Why do Americans work so much more than Europeans? The answer is important because it suggests policy proposals that will improve European standards of living (which should give a boost to its gross national happiness, by the way). However, an incorrect answer to that question will result in policies that will only exacerbate Europe's problems and could have implications for other countries that are looking for best practices.I've been saying this for years. It's always nice to have a Nobel Laureate have the same opinion after having done extensive research.
Here's a startling fact: Based on labor market statistics from the Organization for Economic Cooperation and Development, Americans aged 15-64, on a per-person basis, work 50% more than the French. Comparisons between Americans and Germans or Italians are similar. What's going on here? What can possibly account for these large differences in labor supply? It turns out that the answer is not related to cultural differences or institutional factors like unemployment benefits, but that marginal tax rates explain virtually all of this difference. I admit that when I first conducted this analysis I was surprised by this finding, because I fully expected that institutional constraints are playing a bigger role. But this is not the case. (Citations and more complete data can be found in my paper, at www.minneapolisfed.org.)
Let's take another look at the data. According to the OECD, from 1970-74 France's labor supply exceeded that of the U.S. Also, a review of other industrialized countries shows that their labor supplies either exceeded or were comparable to the U.S. during this period. Jump ahead two decades and you will find that France's labor supply dropped significantly (as did others), and that some countries improved and stayed in line with the U.S. Controlling for other factors, what stands out in these cross-country comparisons is that when European countries and U.S. tax rates are comparable, labor supplies are comparable.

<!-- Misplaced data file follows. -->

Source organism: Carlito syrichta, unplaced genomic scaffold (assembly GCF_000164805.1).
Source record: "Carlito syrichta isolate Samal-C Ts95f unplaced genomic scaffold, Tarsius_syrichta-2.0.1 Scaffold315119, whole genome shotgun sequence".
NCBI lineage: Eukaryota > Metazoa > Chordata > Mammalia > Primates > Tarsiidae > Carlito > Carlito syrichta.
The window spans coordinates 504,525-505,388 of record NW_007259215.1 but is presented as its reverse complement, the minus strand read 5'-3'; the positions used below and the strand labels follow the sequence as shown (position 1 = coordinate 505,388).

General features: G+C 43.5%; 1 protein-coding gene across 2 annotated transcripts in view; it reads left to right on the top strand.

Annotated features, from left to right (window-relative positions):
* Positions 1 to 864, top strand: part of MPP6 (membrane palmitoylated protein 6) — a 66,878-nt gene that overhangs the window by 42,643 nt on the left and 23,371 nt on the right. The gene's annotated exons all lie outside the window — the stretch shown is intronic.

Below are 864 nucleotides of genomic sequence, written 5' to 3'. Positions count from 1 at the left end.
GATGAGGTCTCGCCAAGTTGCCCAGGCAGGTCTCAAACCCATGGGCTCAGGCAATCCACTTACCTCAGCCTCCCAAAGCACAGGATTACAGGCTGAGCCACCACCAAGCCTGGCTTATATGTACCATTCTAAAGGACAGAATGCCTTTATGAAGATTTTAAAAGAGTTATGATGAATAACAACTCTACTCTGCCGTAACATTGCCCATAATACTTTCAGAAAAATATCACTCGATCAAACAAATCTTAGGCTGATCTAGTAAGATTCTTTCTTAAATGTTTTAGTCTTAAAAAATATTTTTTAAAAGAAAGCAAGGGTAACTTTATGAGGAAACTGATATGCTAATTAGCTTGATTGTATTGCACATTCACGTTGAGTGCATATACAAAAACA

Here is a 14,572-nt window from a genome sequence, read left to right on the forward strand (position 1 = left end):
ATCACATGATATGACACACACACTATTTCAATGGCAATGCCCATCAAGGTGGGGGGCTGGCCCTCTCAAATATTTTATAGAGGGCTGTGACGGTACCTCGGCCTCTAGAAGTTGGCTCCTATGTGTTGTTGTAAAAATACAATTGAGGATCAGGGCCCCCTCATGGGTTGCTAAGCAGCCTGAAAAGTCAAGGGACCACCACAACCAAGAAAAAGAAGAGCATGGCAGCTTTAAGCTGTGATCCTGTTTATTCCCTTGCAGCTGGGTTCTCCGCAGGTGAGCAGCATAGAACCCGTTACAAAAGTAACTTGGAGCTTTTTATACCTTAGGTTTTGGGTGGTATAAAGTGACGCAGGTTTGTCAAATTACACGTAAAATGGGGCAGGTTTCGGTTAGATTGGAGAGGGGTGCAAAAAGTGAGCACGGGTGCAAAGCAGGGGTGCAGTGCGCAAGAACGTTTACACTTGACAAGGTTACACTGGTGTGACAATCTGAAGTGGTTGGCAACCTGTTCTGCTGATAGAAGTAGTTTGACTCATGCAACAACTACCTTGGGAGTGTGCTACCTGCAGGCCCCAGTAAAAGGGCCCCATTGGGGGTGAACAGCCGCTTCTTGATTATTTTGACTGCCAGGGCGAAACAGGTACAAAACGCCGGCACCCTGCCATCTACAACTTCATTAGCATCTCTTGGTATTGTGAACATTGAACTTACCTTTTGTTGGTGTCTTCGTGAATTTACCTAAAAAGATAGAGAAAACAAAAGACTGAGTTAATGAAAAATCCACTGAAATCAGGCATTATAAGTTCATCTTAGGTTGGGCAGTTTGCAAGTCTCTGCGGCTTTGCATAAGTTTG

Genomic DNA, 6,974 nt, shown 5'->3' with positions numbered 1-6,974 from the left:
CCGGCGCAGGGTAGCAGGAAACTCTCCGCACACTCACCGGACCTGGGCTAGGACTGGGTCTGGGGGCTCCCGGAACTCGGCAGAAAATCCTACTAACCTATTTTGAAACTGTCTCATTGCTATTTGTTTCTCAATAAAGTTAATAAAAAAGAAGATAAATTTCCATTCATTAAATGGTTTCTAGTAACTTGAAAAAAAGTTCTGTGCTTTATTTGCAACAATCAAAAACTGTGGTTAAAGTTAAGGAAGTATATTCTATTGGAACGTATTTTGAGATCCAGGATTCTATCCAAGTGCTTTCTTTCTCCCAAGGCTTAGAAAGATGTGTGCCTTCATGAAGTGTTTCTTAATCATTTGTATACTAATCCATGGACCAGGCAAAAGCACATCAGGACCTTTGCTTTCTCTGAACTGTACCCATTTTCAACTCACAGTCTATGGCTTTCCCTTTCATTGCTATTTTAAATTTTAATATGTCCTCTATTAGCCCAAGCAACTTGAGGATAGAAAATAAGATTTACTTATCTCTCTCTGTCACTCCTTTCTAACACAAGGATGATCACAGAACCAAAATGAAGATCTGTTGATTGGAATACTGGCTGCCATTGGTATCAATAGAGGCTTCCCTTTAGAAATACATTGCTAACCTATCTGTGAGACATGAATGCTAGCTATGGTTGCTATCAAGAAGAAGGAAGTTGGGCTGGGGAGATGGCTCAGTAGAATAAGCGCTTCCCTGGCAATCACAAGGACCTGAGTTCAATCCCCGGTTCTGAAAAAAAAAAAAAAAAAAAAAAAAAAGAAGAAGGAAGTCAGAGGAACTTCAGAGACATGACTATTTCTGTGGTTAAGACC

And this insight doesn't just apply to Western industrialized economies. A review of Japanese and Chilean data reveals the same result. This is an important point because some critics of this analysis have suggested that cultural differences explain the difference between European and American labor supplies. The French, for example, prefer leisure more than do Americans or, on the other side of the coin, that Americans like to work more. This is silliness.
Again, I would point you to the data which show that when the French and others were taxed at rates similar to Americans, they supplied roughly the same amount of labor. Other research has shown that at the aggregate level, where idiosyncratic preference differences are averaged out, people are remarkably similar across countries. Further, a recent study has shown that Germans and Americans spend the same amount of time working, but the proportion of taxable market time vs. nontaxable home work time is different. In other words, Germans work just as much, but more of their work is not captured in the taxable market.
I would add another data set for certain countries, especially Italy, and that is nontaxable market time or the underground economy. Many Italians, for example, aren't necessarily working any less than Americans--they are simply not being taxed for some of their labor. Indeed, the Italian government increases its measured output by nearly 25% to capture the output of the underground sector. Change the tax laws and you will notice a change in behavior: These people won't start working more, they will simply engage in more taxable market labor, and will produce more per hour worked.
This analysis has important implications for policy--and not just for Europeans, but for the U.S. as well. For example, much has been made during this election season about whether the current administration's tax cuts were good or bad for the economy, but that is more a political question than a policy consideration and it misses the point. The real issue is about whether it is better to tweak the economy with short-lived stimulus plans or to establish an efficient tax system with low tax rates that do not change with the political climate.
What does this mean for U.S. tax policy? It means that we should stop focusing our attention on the recent tax cuts and, instead, start thinking about tax rates. And that means that we should roll back the 1993 tax rate increases and re-establish those from the 1986 Tax Reform Act. Just as they did in the late 1980s, and just as they would in Europe, these lower rates would increase the labor supply, output would grow and tax revenues would increase.
Sunday, October 24, 2004
I Love This Guy
Are Europeans Lazy? No, just overtaxed. (EDWARD C. PRESCOTT, October 24, 2004, Wall Street Journal):